HONG KONG (AP) — With Britain the latest country to scrap its extradition treaty with Hong Kong, the focus in the semi-autonomous Chinese territory has returned to the concerns about China’s legal system that set off months of anti-government protests last year.
Those sometimes violent demonstrations — themselves sparked by an extradition bill — were used as justification by Beijing to impose a sweeping national security law on June 30 that has been cited by Britain, the United States, Australia and Canada in suspending their extradition agreements with Hong Kong.
The moves underscore a growing divide between authoritarian China and the U.S. and other like-minded democracies over human rights and other issues. Just three years ago, Australia’s conservative government was making a high-profile push for an extradition treaty with China, an effort that ran afoul of parliamentary opposition. Now, not only has Australia suspended extradition with Hong Kong, it is warning its citizens of the risk of arbitrary detention in China.
U.S. Secretary of State Mike Pompeo was in London on Tuesday to discuss China-related issues with British Prime Minister Boris Johnson and Foreign Secretary Dominic Raab, one day after Britain suspended its extradition treaty with Hong Kong. China’s ambassador to Britain, Liu Xiaoming, called the step a gross interference in his country’s internal affairs.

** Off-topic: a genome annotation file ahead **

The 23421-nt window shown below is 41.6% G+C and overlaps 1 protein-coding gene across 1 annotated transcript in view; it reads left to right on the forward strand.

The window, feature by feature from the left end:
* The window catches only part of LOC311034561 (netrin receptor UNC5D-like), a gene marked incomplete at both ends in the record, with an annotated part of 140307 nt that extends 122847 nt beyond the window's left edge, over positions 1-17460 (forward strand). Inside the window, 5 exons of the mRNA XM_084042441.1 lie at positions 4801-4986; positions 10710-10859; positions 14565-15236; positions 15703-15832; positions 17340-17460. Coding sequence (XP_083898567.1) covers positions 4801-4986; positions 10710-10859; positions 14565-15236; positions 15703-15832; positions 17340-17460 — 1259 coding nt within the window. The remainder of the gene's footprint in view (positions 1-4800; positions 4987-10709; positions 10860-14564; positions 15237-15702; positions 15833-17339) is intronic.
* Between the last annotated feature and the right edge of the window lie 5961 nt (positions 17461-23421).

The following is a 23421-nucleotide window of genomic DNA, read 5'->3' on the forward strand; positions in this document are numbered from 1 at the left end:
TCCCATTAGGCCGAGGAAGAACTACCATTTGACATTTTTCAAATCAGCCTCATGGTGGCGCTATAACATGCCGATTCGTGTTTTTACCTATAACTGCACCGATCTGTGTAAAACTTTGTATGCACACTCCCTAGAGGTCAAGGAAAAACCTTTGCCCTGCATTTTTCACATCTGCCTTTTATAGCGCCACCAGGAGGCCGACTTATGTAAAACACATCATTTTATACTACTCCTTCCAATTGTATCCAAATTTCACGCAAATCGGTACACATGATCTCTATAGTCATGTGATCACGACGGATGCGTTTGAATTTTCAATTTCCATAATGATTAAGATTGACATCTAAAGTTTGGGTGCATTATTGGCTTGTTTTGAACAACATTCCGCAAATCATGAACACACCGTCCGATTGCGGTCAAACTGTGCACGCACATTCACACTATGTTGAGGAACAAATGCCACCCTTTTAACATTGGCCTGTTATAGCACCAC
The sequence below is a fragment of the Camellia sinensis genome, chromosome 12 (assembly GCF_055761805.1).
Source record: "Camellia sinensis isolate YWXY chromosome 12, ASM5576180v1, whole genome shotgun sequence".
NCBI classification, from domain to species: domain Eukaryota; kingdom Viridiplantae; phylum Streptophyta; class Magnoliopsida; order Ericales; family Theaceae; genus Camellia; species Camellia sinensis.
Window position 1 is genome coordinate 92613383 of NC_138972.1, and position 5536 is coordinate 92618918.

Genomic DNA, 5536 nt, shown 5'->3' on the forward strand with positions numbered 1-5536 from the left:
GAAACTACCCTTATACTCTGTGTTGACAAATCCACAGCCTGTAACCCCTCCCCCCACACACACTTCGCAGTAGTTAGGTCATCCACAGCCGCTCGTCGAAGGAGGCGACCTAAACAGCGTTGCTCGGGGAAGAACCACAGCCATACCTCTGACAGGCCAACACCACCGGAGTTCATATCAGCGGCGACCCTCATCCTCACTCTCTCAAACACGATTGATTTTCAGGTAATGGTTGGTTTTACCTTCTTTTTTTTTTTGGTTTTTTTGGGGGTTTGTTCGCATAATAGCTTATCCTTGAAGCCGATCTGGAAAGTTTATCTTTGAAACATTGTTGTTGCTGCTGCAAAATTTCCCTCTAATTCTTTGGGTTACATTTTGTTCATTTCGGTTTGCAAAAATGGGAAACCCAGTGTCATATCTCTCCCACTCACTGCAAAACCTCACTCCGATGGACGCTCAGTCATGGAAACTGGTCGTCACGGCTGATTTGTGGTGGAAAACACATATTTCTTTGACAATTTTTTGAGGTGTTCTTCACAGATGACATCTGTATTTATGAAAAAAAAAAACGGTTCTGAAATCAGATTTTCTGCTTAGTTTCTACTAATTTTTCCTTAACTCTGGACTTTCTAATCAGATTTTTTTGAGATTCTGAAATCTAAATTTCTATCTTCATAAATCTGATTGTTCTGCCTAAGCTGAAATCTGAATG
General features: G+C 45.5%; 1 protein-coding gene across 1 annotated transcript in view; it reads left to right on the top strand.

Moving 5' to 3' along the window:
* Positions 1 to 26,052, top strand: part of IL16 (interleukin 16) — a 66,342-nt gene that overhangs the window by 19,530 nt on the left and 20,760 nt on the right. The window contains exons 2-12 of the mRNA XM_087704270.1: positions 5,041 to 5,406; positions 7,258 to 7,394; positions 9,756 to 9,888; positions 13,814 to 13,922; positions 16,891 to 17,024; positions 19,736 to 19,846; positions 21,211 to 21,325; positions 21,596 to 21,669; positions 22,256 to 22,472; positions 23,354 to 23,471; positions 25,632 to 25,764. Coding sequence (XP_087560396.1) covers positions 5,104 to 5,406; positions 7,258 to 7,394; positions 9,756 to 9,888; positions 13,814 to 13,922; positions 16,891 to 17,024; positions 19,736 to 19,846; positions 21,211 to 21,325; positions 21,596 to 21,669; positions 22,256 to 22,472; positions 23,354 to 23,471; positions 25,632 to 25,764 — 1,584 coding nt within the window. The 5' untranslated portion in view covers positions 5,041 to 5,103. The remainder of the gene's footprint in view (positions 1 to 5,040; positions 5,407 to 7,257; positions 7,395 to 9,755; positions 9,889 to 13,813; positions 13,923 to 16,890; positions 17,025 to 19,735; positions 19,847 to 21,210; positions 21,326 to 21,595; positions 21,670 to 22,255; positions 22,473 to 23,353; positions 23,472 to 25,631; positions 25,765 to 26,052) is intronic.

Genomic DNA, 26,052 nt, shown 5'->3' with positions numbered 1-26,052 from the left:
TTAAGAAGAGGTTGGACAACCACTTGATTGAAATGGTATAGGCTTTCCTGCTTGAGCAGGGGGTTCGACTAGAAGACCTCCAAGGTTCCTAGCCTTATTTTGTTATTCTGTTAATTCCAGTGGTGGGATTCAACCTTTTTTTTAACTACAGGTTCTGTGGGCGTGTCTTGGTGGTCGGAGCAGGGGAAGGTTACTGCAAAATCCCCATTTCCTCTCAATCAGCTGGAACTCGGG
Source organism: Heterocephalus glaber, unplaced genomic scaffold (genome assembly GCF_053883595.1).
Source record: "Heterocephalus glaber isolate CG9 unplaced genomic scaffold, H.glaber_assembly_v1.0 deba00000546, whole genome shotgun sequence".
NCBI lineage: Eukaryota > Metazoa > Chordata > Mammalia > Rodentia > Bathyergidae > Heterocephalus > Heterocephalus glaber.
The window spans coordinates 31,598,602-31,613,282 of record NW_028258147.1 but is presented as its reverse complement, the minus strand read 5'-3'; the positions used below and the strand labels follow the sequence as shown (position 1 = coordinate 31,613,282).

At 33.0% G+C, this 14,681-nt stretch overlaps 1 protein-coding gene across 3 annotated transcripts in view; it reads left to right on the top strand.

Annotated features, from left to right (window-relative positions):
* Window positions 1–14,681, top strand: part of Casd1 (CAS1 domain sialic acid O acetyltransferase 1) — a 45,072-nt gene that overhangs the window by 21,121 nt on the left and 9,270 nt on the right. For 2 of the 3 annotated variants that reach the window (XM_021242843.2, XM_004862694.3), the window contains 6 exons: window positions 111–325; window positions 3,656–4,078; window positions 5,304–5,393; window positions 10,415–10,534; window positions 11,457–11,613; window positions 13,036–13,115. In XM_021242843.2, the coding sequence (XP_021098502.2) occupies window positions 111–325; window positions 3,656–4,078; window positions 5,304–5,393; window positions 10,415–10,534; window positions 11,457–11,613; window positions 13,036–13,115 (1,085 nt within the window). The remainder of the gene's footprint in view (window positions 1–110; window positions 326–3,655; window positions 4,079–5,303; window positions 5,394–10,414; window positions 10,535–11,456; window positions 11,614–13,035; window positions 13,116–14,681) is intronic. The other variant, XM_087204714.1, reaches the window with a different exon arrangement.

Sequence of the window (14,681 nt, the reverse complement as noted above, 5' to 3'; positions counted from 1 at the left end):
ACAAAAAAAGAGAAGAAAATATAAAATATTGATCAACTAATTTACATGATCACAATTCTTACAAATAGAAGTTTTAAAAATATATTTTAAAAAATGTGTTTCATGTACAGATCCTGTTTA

The key issue, paralleling one in the Hong Kong protests, is the possibility that suspects returned to the city could be handed over to Chinese law enforcement and disappear into the mainland’s opaque and frequently abusive legal system. China says the new security law is needed to combat terrorism and separatism and prevent Hong Kong from becoming a base for subverting Chinese state power.
“Extradition, at the bottom of it, is a political act. It’s a political act whether or not you surrender a person,” said Philip Dykes, chairman of the Hong Kong Bar Association. “Extradition treaties with Hong Kong were always on the basis that whatever happens, a person will not be removed to the mainland.”
It was a separate piece of extradition legislation that led to last year’s protests, one that would have permitted the extradition of criminal suspects from Hong Kong to China. While the Hong Kong legal system’s fairness and transparency has helped establish the city as a center for business and finance, China’s Communist Party-dominated courts are accused of handing down convictions based on political considerations and frequently using coerced confessions.
The biggest political crisis in the former British colony since its 1997 handover to Chinese sovereignty was triggered by a murder case. A young Hong Kong man, Chan Tong-kai, allegedly killed his girlfriend while on vacation in Taiwan and fled back home.
Hong Kong authorities could not send Chan to Taiwan for trial because of the lack of an extradition treaty. The government cited Chan’s case as an example of the loophole the proposed extradition legislation would close, allowing Hong Kong to transfer fugitives to any jurisdiction with which it did not have an extradition treaty, including Taiwan and mainland China.